When we talk about the American New Wave in filmmaking, directors such as Martin Scorsese, Francis Ford Coppola and Stanley Kubrick usually pop into our heads. More than of these legends, perhaps, the shift in the filmmaking sensibilities of American independent cinema can be attributed to the enigmatic artistic investigations of John Cassavetes.
Before starting out as an actor, the only reason Cassavetes joined acting school after being kicked of college due to his poor academic performance was because his friends told him that there were a lot of girls there. Eventually, he discovered that he had a penchant for the performing arts and ended up starring in some of the definitive masterpieces of the 20th century like Roman Polanski’s Rosemary’s Baby.
However, his biggest contribution to the world of cinema remains the endlessly innovative directorial oeuvre that he left behind. Due to his intricate understanding of acting, his films focus on the raw power of uncanny performances and explore the human condition through an uncompromising cinéma vérité aesthetic framework.
As a tribute to the unsung hero of the American New Wave, we take a look at some of the most fascinating directorial efforts of the pioneering auteur John Cassavetes.
John Cassavetes’ six definitive films:
Although Shadows was one of Cassavetes’ early works, it was a surprisingly polished effort by the burgeoning filmmaker. The film was an investigation of the fraught race relations in America during a period where the Beat Generation was pushing the boundaries of counter-culture.
Set in New York during the 1960s, the film engages in an all-too-real commentary on the superficial racial prejudices that plague American society. Shadows changed American independent filmmaking forever and even nabbed the Critics Award for its originality at the Venice Film Festival.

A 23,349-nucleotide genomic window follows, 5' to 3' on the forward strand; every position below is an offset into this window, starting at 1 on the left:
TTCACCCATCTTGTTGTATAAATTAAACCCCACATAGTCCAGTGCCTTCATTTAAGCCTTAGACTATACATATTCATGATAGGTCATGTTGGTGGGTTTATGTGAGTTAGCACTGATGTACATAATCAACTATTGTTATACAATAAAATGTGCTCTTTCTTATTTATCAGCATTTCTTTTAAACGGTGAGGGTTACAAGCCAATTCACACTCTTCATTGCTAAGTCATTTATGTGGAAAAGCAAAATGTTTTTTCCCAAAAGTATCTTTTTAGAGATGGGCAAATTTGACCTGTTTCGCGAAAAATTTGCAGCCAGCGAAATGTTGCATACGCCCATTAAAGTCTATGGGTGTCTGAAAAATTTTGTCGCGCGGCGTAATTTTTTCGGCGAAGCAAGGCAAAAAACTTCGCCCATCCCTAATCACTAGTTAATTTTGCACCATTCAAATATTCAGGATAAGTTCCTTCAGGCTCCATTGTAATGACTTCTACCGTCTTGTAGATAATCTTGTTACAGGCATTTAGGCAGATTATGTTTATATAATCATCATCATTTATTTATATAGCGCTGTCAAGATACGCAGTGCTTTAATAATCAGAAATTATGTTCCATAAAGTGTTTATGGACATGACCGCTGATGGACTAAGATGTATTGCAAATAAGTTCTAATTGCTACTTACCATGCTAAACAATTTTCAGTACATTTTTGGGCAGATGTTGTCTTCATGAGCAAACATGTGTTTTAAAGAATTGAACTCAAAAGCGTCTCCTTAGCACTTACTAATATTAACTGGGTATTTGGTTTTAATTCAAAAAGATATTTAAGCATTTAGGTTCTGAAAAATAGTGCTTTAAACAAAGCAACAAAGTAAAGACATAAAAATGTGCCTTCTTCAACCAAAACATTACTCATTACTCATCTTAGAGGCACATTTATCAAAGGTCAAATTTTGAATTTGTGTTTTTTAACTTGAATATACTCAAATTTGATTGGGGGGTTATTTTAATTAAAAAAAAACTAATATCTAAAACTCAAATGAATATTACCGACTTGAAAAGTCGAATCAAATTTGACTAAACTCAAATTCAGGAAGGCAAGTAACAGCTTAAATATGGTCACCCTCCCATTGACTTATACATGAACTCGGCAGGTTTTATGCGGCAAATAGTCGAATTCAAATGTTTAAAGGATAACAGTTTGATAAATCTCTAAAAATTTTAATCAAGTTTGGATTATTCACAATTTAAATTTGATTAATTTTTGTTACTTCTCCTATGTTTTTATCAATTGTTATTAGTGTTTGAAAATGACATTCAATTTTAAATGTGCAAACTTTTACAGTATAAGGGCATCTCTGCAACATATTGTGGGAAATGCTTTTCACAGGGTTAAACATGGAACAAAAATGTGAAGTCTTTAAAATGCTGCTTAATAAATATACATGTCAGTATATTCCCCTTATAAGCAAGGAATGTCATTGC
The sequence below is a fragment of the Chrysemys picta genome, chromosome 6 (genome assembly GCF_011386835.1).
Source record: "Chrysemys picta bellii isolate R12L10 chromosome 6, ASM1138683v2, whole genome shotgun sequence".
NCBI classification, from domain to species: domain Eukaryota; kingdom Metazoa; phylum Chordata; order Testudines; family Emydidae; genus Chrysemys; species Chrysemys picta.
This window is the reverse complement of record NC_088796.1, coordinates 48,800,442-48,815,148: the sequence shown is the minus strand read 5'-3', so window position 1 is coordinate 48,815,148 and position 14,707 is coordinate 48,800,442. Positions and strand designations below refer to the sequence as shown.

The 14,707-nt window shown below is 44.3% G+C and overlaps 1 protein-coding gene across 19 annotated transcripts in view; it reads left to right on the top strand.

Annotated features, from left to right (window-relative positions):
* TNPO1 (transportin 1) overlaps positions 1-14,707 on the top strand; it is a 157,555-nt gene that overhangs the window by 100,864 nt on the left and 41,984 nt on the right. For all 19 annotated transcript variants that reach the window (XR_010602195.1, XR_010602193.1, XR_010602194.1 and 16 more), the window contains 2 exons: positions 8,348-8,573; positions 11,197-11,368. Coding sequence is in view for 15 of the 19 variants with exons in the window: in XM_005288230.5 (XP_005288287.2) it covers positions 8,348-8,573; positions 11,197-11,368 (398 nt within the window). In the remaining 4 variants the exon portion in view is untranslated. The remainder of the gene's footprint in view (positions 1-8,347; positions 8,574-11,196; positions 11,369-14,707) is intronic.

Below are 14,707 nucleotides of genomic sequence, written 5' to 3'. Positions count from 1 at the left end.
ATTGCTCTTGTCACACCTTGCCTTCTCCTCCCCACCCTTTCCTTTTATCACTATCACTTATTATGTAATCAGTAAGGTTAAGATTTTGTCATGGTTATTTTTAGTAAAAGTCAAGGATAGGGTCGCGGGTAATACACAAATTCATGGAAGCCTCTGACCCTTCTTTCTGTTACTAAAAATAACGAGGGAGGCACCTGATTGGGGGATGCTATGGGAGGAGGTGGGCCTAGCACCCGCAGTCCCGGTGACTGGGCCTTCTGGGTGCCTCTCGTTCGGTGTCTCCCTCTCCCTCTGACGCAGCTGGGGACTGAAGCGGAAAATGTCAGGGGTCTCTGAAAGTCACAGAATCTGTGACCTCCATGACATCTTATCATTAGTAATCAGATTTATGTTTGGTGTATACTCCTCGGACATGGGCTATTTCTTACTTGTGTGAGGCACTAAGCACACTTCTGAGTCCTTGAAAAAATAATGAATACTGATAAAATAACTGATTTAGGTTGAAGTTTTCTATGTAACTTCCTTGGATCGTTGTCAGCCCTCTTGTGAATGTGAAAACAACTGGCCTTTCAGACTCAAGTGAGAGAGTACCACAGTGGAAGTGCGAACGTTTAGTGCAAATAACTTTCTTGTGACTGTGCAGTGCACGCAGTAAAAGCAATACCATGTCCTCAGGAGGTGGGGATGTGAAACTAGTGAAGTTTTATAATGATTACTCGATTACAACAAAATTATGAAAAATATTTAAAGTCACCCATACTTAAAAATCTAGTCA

A fantastic example of how Cassavetes developed his own brand of cinéma vérité aesthetics, Faces explores many of the same themes that Cassavetes was obsessed with in his early years. It documents the destabilisation of the corrupt institution of marriage through the story of an unhappy couple.
Since the beginning, Cassavetes had the ability to construct an uncomfortably incisive journey into the bowels of human relationships and Faces is no exception. It was lauded by filmmakers such as Martin Scorsese and Robert Altman for redefining American cinema.
A Woman Under The Influence (1974)
Cassavetes’ blinding magnum opus is probably one of the greatest cinematic masterpieces that America has ever produced, ranking alongside the likes of Sunset Boulevard and 2001: A Space Odyssey but existing in a completely different and impenetrable space of its own.
My favourite horror film of all time, A Woman Under The Influence stars Gena Rowlands as an indecipherable suburban housewife whose eccentricities are so innocent that they threaten to destroy the social fabric of American civilisation. No other film has ever reconfigured the Uncanny Other as Cassavetes has done here.
The Killing of a Chinese Bookie (1976)
This 1976 effort by Cassavetes is a definitive interpretation of the neo-noir genre, starring Ben Gazzara as the owner of a shady nightclub that gets into trouble with the mob. Despite the owner’s serious passion for the art that his club offers, his customers are only there to enjoy the vulgarity.
While working on this particular character, Gazzara thought that the owner was a fictional reflection of Cassavetes himself. According to the actor, Cassavetes was just like the passionate owner whose perception of his art was completely different from the people who flocked to see it.
Opening Night (1977)
Cassavetes’ follow up to The Killing of a Chinese Bookie was perhaps a more accomplished work in comparison even though they both have their unique appeals. Rowlands stars as a stage actress who experiences a nervous breakdown after being haunted by the death of one of her ardent admirers.
Just like in A Woman Under The Influence, Rowlands is flawless in her portrayal of a woman slowly going insane under the pressure of intense psychological trauma. Coupled with that masterpiece, these form Cassavetes’ own unique takes on the wildly popular horror genre.
Love Streams (1984)
The final independent film that Cassavetes ever made, Love Streams proved that he still had what it takes to be an innovator even in one’s last years. Cassavetes participates as an actor, playing the role of an alcoholic writer who meets his sister (Rowlands) after years spent away from each other.
Sticking with his unorthodox style, Love Streams might be uncomfortable viewing for audiences used to restrained dramatic economies but it is still an essential watch because it widens one’s horizons about what it means to be human. The film is routinely cited as one of the greatest American films ever made.